NOW: 4 amazing military stories that should totally be movies

Intel

This Israeli special ops vet was the first to fall on 9/11

The 5 most dangerous hackers of all time


Daniel Lewin was only 31 years old when he boarded American Airlines Flight 11 on September 11, 2001, but he’d already done a lot of amazing things in his life. His family moved from America to Israel when he was 14. Molly Knight Raskin, the author of a new biography called “No Better Time: The Brief, Remarkable Life of Danny Lewin, the Genius Who Transformed the Internet,” said moving to Israel had everything to do with making Lewin into a motivated individual.

“Moving to Israel was like lighting a fire under (his) drive,” Raskin said. “He wanted to squeeze every last drop out of every minute out of every hour out of every day.”

He joined the Israel Defense Forces in his early 20s and tried out for the Sayeret Matkal, the secretive unit known for the famed 1976 rescue raid on Uganda’s Entebbe Airport.  Later he used his love of algorithms and formulas to found Akamai, a tech company that played a big part in making the Internet faster.

Lewin rode the ups and downs of the early days of the Internet’s boom and bust, and on 9/11 he was headed to Los Angeles to sit down with other Akamai execs to discuss ways to cut costs. He was seated in 9B, which put him near the front, in the area where the terrorists were seated.  Before the airplane hit the North Tower of the World Trade Center, flight attendants were able to relay that he’d been the first passenger stabbed to death. That fact makes it plausible, based on his understanding of Arabic and his self-defense training, that he was fighting two of the terrorists when he was attacked from behind by a third terrorist he didn’t realize was there.

As Todd Leopold writes at CNN, “Friends have always pondered the what-ifs. Lewin may have finished his Ph.D., something that always nagged at him. Friends thought he could have entered Israeli politics. Or he could have become a high-tech household name, like Bill Gates or Steve Jobs.”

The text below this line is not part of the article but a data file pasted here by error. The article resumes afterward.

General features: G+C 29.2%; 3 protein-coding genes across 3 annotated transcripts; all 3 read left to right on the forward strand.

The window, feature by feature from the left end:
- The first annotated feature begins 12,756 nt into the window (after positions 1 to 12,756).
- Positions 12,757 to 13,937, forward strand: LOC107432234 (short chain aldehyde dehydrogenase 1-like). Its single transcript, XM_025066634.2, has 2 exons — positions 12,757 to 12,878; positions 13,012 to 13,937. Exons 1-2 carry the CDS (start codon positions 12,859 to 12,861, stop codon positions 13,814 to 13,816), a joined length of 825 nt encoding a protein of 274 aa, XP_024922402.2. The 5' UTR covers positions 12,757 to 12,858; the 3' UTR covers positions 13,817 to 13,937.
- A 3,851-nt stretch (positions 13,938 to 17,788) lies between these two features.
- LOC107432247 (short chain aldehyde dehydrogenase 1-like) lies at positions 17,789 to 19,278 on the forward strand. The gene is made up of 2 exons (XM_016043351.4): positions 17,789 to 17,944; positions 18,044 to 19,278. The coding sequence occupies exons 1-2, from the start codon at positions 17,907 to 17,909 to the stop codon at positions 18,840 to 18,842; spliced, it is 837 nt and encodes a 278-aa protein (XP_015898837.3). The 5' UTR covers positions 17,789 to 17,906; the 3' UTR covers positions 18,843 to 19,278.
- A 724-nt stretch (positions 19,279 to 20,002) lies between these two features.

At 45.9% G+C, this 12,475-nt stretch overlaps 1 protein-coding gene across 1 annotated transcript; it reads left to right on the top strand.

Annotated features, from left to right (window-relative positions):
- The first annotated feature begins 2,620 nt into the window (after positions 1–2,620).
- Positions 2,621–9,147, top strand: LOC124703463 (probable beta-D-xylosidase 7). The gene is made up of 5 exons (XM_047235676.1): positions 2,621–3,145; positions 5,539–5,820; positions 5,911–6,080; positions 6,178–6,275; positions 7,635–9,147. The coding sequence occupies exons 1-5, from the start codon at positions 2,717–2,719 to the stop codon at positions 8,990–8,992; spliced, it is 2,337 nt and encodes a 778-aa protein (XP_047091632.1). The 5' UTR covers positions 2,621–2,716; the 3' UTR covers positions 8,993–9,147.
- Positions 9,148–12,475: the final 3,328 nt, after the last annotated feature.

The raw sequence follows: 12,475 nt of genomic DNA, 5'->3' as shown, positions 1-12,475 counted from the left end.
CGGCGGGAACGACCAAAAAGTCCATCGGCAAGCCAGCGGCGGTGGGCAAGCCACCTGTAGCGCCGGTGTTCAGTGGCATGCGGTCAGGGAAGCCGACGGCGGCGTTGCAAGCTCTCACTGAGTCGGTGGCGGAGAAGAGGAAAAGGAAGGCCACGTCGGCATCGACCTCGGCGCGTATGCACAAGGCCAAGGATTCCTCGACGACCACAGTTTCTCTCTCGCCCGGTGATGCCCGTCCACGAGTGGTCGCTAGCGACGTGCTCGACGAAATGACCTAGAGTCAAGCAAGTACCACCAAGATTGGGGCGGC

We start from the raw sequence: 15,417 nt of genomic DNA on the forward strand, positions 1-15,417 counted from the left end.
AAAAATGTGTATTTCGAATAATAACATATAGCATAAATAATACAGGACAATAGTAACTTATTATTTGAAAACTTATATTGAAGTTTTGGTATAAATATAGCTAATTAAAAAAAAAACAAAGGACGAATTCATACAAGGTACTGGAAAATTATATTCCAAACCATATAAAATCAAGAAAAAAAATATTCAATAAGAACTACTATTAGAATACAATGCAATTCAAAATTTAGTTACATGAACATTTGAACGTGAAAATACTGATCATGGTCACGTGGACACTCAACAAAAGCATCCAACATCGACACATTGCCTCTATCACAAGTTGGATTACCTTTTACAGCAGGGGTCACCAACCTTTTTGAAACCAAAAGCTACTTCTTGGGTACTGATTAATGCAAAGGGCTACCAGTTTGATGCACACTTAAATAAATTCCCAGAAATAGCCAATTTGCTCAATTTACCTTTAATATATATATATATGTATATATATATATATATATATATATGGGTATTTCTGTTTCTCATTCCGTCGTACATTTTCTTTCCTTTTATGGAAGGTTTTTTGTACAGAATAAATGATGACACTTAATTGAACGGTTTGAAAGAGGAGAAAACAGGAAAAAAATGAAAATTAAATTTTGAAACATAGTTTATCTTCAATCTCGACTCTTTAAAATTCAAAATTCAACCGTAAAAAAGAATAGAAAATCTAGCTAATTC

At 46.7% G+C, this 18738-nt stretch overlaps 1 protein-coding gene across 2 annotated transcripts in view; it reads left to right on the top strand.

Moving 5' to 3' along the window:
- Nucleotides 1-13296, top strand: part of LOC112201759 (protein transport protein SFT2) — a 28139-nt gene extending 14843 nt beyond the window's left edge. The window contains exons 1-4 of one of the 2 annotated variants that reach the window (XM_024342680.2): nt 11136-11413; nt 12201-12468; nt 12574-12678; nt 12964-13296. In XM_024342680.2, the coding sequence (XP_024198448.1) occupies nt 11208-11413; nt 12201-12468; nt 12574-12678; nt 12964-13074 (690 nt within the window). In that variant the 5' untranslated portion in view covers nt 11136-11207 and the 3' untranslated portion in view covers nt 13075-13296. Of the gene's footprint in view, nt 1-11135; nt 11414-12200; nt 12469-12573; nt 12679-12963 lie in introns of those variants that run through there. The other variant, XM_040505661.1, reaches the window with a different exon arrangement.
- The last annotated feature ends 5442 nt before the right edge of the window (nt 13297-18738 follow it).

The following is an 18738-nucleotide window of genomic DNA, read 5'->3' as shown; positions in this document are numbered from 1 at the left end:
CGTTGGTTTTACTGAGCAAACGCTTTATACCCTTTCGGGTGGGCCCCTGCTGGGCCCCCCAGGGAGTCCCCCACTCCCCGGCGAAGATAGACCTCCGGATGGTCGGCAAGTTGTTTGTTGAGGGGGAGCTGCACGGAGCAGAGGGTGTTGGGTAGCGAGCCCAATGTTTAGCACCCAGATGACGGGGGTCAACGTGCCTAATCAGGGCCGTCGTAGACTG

“Those who knew him feel like the world was robbed,” says Raskin. “He was always searching for something greater.”

Here’s a video about Lewin’s short but productive and rewarding life:

(Go here to read the entire report at CNN.)

Now: Where were the US fighters on 9/11?

Intel

This classic video clip highlights the struggle journalists face in covering war

From 1988-89, there was a video series on T.V. called “Ethics in America” where leaders in different fields were asked to debate ethical dilemmas. In the seventh episode, senators, military officers, and journalists discussed a hypothetical situation where an American journalist is embedded with enemy troops and finds themselves watching the enemy troops prepare an ambush against American soldiers.


Peter Jennings and Michael Wallace debate their roles as journalists and Americans while military leaders like Gen. William Westmoreland debate their bravery, obligations, and moral duty in the situation. It cuts to the heart of what it means to be a war correspondent, trying to balance duty to their country and their occupation while safeguarding their own lives. An edited version of the conversation is embedded below.

If you want to see the original video, with better quality and more discussion from more people, go to this archive and watch episode 7. This particular discussion starts at 31:30 in the full episode.

NOW: This Army veteran uses powerful images to show the realities of war

OR WATCH: The 18 funnies moments from ‘Generation Kill’

Intel

70 years of Skunk Works innovation in 2 minutes

From the first American jet fighter to the latest unmanned aircraft systems, Skunk Works has been innovating for more than 70 years.


Skunk Works was formed in 1943 by the U.S. Army’s Air Tactical Service Command and Lockheed Aircraft Corporation to counter the growing German jet threat. The organization’s first answer was the XP-80 Shooting Star jet fighter, which was designed and built in 143 days.

Skunk Works is responsible for some of the most famous aircraft designs, including the U-2, SR-71 Blackbird, F-117 Nighthawk and others. This short Lockheed Martin promotional video highlights some of their famous innovations, its culture and some of their latest UAS concepts.

Watch:

Intel

5 bugs you can actually eat to survive

The idea of chowing down on some insects doesn’t sound too appetizing, but when you’re on the brink of starvation, it might be your best option. When you’re stuck out in the middle of nowhere, food sources can get pretty scarce. On top of all that, even if you were to catch a small game animal while enduring the elements, you’d still have to start a fire and cook that sucker to avoid ingesting any nasty parasites.

On the contrary, if you find a source of edible insects, you can just pop them into your mouth and get some lifesaving nutrition. Keep an eye out for these bugs if you find yourself in a bind.


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Ants